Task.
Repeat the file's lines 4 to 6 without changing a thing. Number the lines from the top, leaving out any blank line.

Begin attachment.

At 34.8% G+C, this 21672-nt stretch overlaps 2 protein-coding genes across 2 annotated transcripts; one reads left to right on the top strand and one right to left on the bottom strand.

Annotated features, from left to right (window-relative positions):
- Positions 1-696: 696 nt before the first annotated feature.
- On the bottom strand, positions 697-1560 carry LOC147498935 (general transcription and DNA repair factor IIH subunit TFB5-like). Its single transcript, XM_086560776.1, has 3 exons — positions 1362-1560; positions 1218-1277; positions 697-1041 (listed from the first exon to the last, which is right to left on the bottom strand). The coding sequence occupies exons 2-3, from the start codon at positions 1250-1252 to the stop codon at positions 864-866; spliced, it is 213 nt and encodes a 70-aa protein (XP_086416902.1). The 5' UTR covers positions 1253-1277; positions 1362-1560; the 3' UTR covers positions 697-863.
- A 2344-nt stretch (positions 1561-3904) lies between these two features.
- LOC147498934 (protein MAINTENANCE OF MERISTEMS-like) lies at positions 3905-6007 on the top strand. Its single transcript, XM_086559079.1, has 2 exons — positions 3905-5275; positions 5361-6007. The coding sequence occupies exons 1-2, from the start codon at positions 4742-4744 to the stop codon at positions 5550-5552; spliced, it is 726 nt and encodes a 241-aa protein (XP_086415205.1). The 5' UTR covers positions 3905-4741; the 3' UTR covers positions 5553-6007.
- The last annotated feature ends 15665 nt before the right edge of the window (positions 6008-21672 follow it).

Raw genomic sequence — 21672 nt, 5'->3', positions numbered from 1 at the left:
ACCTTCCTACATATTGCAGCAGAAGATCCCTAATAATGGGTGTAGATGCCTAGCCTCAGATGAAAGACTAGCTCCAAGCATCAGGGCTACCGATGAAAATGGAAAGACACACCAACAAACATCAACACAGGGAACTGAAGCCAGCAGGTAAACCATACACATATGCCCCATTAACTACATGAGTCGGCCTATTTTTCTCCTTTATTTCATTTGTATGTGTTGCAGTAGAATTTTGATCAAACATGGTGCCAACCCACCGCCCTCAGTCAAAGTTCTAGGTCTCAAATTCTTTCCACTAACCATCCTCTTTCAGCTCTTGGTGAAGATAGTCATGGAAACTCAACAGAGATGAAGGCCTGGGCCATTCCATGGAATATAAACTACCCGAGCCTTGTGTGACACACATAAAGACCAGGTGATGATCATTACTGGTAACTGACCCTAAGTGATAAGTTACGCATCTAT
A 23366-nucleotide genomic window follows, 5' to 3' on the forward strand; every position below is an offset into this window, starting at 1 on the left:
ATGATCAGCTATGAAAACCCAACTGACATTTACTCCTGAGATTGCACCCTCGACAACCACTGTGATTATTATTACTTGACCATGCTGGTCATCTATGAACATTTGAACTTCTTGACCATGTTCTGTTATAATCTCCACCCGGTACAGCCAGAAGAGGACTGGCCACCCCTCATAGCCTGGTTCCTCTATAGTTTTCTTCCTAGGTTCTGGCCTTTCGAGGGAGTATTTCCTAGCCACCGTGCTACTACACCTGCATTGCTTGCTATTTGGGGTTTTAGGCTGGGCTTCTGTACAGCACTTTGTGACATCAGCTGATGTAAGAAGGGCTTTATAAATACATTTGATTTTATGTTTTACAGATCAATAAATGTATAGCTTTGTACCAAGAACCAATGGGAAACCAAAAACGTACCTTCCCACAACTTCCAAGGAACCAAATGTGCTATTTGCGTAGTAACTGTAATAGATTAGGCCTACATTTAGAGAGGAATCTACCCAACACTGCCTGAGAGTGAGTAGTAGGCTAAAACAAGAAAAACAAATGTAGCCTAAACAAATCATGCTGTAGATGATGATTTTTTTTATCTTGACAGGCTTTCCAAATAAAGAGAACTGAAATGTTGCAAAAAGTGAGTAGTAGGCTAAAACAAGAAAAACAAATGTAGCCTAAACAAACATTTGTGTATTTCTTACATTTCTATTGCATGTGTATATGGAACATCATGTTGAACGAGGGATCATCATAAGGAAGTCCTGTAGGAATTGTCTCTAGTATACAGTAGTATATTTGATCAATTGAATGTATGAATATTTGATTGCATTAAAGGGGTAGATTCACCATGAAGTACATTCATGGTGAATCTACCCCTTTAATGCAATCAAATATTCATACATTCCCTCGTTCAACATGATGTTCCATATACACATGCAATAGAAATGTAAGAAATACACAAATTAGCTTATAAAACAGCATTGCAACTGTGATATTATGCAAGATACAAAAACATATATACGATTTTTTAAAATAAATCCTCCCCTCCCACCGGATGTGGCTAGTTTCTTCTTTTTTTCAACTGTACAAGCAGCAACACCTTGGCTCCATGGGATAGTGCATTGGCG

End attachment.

- On the bottom strand, positions 697-1560 carry LOC147498935 (general transcription and DNA repair factor IIH subunit TFB5-like). Its single transcript, XM_086560776.1, has 3 exons — positions 1362-1560; positions 1218-1277; positions 697-1041 (listed from the first exon to the last, which is right to left on the bottom strand). The coding sequence occupies exons 2-3, from the start codon at positions 1250-1252 to the stop codon at positions 864-866; spliced, it is 213 nt and encodes a 70-aa protein (XP_086416902.1). The 5' UTR covers positions 1253-1277; positions 1362-1560; the 3' UTR covers positions 697-863.
- A 2344-nt stretch (positions 1561-3904) lies between these two features.
- LOC147498934 (protein MAINTENANCE OF MERISTEMS-like) lies at positions 3905-6007 on the top strand. Its single transcript, XM_086559079.1, has 2 exons — positions 3905-5275; positions 5361-6007. The coding sequence occupies exons 1-2, from the start codon at positions 4742-4744 to the stop codon at positions 5550-5552; spliced, it is 726 nt and encodes a 241-aa protein (XP_086415205.1). The 5' UTR covers positions 3905-4741; the 3' UTR covers positions 5553-6007.